Everything is relative. Am I rich or am I poor? Maybe I am both and it depends on how you view my position.
So if everything is relative does truth become less absolute and honesty then a much more subjective concept. Perhaps the problem lies within relativity itself. If you look at something in relation to something else you are, fundamentally, making a comparison. You are trying to fit something into a bigger framework where things can be judged as being within or outside of parameters. You can calculate a standard deviation from the norm and label and classify.
I don’t so much mind my wealth being measured. My emotions however are something else. I view myself as a happy fellow. I live my rather unremarkable life with pockets of joy which I find, for me, in quite the most expected of places. A random chat with a stranger or a piece of music can lift my mood. The brilliance of the dawn or dramatic descent of the sun can captivate me and leave me feeling awestruck at the grandeur of the natural world.
So I must admit that I don’t really like relativity. I have found my happiness and I hope that you find yours. My happiness isn’t greater or better it’s just different. I hope only that my happiness is not at the expense of yours. This is my truth and this is my honesty. Is it relative or absolute? Maybe it’s both and it depends on how you view my position.
It’s been a while since I put thumb to phone to tap out a metronomic message to put in my bottle. Life has taken me and carried me down a dizzyingly bizarre route. However far I have travelled I’m still here. My backwater life has had a few up and downs but the journey has been an internal one.
The twists and turns, at times almost Machiavellian, havr surprised me but they have failed to knife me and I have walked away, unscathed and unscarred. I have a new and, for me, more interesting job. I got called professor the other day and when I checked irony was not lurking in the corner. I am falling in love with my teaching. Adults and small groups seem deliciously simple after the dramas and joys of teaching my large grade 1 classes. However easy the management might be however, the content is challenging and my skills are being sharpened. My mind is tingling in ways I thought were long lost. It’s a privilege to be teaching teachers and seeing colleagues introduced to new concepts and ideas.
So, backwater Battambang will be home for a while longer. There’s a contentment in lingering yet still knowing that, a year from now, I’ll be elsewhere. The Asperger Path is moving slowly and the restless motion of my thumb taps a reminder to live each moment and let each moment pass.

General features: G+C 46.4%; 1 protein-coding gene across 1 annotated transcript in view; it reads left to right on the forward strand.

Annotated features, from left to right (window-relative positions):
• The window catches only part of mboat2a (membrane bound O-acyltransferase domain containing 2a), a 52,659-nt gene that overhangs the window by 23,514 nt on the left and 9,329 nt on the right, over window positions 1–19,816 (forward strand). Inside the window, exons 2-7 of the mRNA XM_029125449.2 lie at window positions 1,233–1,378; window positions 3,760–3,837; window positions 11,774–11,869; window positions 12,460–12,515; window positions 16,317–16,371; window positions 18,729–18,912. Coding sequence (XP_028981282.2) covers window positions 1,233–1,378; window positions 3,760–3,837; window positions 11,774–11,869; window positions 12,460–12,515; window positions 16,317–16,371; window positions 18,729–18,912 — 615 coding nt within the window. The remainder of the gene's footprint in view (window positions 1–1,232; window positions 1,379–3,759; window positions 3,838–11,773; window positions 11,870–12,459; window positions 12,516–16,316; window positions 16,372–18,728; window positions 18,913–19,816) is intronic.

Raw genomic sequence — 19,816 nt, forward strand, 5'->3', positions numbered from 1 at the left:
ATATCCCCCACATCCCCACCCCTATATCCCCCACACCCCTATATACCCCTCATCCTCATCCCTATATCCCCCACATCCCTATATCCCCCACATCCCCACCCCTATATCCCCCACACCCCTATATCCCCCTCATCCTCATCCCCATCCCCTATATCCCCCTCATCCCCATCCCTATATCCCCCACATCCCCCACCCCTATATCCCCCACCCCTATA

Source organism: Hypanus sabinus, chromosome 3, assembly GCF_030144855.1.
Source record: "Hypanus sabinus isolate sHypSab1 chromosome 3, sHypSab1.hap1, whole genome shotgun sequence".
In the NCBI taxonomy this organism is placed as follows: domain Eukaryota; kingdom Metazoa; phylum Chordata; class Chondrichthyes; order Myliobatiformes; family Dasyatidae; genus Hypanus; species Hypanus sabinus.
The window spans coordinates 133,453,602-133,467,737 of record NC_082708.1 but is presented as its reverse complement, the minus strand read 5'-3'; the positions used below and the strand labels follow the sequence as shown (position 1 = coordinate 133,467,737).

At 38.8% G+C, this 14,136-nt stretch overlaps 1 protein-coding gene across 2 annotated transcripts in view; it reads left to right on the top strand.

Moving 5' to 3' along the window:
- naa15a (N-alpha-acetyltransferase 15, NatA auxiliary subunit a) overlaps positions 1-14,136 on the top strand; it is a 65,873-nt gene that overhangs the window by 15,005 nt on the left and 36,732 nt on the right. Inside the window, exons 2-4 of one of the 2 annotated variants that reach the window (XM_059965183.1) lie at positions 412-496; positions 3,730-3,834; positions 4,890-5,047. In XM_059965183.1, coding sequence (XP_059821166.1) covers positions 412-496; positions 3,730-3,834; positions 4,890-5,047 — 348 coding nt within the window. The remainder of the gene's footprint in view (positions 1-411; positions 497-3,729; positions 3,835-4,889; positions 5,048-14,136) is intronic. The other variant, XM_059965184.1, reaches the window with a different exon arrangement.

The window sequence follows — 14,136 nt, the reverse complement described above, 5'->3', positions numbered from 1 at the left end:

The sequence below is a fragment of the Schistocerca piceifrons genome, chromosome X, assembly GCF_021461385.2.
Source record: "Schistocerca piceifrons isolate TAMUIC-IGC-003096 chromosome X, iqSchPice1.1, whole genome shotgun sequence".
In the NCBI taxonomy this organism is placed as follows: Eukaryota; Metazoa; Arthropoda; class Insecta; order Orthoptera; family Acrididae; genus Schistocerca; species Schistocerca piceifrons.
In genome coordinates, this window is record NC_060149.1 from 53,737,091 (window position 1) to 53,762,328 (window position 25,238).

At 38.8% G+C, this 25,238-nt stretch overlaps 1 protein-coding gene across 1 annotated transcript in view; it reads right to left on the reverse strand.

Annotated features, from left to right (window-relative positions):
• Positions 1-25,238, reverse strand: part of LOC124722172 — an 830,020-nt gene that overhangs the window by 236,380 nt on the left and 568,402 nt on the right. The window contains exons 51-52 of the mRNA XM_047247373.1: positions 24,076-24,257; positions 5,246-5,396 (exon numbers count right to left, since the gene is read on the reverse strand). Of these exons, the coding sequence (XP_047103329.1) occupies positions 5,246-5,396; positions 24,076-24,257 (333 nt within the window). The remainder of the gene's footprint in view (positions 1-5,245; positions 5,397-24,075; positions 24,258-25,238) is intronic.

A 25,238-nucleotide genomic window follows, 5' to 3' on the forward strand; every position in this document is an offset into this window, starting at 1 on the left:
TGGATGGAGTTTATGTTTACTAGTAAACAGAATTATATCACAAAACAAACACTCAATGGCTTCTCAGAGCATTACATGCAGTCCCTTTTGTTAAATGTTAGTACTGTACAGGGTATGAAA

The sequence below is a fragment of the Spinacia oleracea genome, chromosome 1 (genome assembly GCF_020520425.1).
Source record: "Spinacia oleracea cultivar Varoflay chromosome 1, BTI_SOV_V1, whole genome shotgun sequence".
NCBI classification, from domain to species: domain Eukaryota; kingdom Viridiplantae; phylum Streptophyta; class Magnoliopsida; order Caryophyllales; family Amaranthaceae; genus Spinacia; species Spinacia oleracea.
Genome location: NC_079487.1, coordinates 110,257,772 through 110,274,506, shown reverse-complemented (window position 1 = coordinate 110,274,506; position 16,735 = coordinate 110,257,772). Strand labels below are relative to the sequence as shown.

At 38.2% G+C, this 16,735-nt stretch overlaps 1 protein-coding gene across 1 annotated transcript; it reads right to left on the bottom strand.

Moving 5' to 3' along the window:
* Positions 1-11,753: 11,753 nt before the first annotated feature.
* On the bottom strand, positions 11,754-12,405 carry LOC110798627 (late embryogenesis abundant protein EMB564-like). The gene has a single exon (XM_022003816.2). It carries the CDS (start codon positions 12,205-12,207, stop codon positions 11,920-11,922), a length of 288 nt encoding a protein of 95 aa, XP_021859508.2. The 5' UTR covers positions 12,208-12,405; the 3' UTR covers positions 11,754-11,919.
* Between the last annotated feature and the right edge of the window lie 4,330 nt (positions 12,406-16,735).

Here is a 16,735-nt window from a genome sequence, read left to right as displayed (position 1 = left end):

We are all travellers. We are born but by the time we die we are in different times and different places. I was born into much unhappiness. My mother thought she had arrived as she had a home and a husband. She ended up barefoot and pregnant, deserted by my Catholic father for a woman who dripped a hard headed, icy sophistication. My mother, leaking milk, eventually admitted defeat and returned home to the helpful but rigidly, judgmental parents she had left on her ill advised wedding day. Her ensuing battles with her mental health and self esteem didn’t leave much stability or love to spare for two boys who had already lost a father. She left us out in the cold for a while but she had to put her own oxygen mask on before she could worry about our care supply. The return to a semblance of normality was a bumpy bohemian road along which I grew to love my shy mother. She was clever and funny and quietly loved her children though organisation and routine were scarce commodities. As an adult I can see my mother has bestowed both gifts and burdens on me. Having no children, I can’t imagine how difficult it must be to parent a child while your own life veers off course.
My mother’s life was short but in her last few years I saw a woman of fifty something years coming into her own with a joy and a confidence I had only ever glimpsed as a child. I am fifty now and sense I am, like my mother, in a very good place. Looking forward, I don’t know where I am going but I am fairly confident it will be great when I get there. I can see where I have been and the path has been a tough one and I have no doubt the future will hold a few surprises yet. My mother taught me that demons can be battled and was an example of how we can change. I have travelled through time and space but it is the internal journey that has been my greatest adventure. It has taken me to places far from my childhood and will continue to do so as long I ask questions of myself and the world I see before me. The inquisitive mind travels far for what is a quest without question. The answers aren’t often found but if you stop asking your journey is over. This restless traveller hopes to live on the bumpy bohemian road and die having never quite arrived.